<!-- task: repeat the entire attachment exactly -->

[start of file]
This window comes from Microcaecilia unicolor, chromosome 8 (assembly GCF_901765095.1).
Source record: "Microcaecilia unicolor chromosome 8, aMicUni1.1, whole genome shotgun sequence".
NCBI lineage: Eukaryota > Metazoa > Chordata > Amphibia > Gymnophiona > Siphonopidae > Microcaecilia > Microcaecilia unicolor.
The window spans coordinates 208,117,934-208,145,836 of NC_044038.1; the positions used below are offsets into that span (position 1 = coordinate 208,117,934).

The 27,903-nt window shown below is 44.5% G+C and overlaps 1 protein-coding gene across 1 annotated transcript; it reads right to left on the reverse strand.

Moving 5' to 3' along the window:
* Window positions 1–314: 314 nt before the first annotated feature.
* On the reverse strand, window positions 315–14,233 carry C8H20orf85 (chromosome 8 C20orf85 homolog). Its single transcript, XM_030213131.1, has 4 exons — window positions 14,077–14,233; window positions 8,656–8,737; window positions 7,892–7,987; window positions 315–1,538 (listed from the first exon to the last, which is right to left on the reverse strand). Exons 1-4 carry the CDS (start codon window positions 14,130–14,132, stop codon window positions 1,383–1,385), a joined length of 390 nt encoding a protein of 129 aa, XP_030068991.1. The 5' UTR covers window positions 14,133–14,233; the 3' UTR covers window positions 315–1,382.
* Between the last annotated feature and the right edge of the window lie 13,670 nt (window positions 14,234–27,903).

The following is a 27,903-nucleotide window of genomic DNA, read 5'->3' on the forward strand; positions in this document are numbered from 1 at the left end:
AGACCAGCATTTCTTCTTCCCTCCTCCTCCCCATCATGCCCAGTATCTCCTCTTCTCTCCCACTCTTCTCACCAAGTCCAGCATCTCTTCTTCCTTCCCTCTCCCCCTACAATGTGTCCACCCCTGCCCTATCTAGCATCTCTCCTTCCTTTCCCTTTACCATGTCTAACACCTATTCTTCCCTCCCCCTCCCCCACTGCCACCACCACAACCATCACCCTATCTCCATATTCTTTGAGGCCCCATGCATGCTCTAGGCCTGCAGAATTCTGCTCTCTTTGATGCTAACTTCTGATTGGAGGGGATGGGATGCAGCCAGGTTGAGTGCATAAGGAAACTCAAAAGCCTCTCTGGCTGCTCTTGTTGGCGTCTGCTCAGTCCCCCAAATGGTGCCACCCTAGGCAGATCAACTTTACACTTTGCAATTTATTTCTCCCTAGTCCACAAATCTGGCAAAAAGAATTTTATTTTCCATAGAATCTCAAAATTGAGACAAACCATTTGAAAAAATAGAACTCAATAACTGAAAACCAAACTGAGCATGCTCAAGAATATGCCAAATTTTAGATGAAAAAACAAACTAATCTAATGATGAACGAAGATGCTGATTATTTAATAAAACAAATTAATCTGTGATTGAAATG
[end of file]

This window comes from Microcaecilia unicolor, chromosome 8 (assembly GCF_901765095.1).
Source record: "Microcaecilia unicolor chromosome 8, aMicUni1.1, whole genome shotgun sequence".
NCBI lineage: Eukaryota > Metazoa > Chordata > Amphibia > Gymnophiona > Siphonopidae > Microcaecilia > Microcaecilia unicolor.
The window spans coordinates 208,117,934-208,145,836 of NC_044038.1; the positions used below are offsets into that span (position 1 = coordinate 208,117,934).

The 27,903-nt window shown below is 44.5% G+C and overlaps 1 protein-coding gene across 1 annotated transcript; it reads right to left on the reverse strand.

Moving 5' to 3' along the window:
* Window positions 1–314: 314 nt before the first annotated feature.
* On the reverse strand, window positions 315–14,233 carry C8H20orf85 (chromosome 8 C20orf85 homolog). Its single transcript, XM_030213131.1, has 4 exons — window positions 14,077–14,233; window positions 8,656–8,737; window positions 7,892–7,987; window positions 315–1,538 (listed from the first exon to the last, which is right to left on the reverse strand). Exons 1-4 carry the CDS (start codon window positions 14,130–14,132, stop codon window positions 1,383–1,385), a joined length of 390 nt encoding a protein of 129 aa, XP_030068991.1. The 5' UTR covers window positions 14,133–14,233; the 3' UTR covers window positions 315–1,382.
* Between the last annotated feature and the right edge of the window lie 13,670 nt (window positions 14,234–27,903).

The following is a 27,903-nucleotide window of genomic DNA, read 5'->3' on the forward strand; positions in this document are numbered from 1 at the left end:
AGACCAGCATTTCTTCTTCCCTCCTCCTCCCCATCATGCCCAGTATCTCCTCTTCTCTCCCACTCTTCTCACCAAGTCCAGCATCTCTTCTTCCTTCCCTCTCCCCCTACAATGTGTCCACCCCTGCCCTATCTAGCATCTCTCCTTCCTTTCCCTTTACCATGTCTAACACCTATTCTTCCCTCCCCCTCCCCCACTGCCACCACCACAACCATCACCCTATCTCCATATTCTTTGAGGCCCCATGCATGCTCTAGGCCTGCAGAATTCTGCTCTCTTTGATGCTAACTTCTGATTGGAGGGGATGGGATGCAGCCAGGTTGAGTGCATAAGGAAACTCAAAAGCCTCTCTGGCTGCTCTTGTTGGCGTCTGCTCAGTCCCCCAAATGGTGCCACCCTAGGCAGATCAACTTTACACTTTGCAATTTATTTCTCCCTAGTCCACAAATCTGGCAAAAAGAATTTTATTTTCCATAGAATCTCAAAATTGAGACAAACCATTTGAAAAAATAGAACTCAATAACTGAAAACCAAACTGAGCATGCTCAAGAATATGCCAAATTTTAGATGAAAAAACAAACTAATCTAATGATGAACGAAGATGCTGATTATTTAATAAAACAAATTAATCTGTGATTGAAATG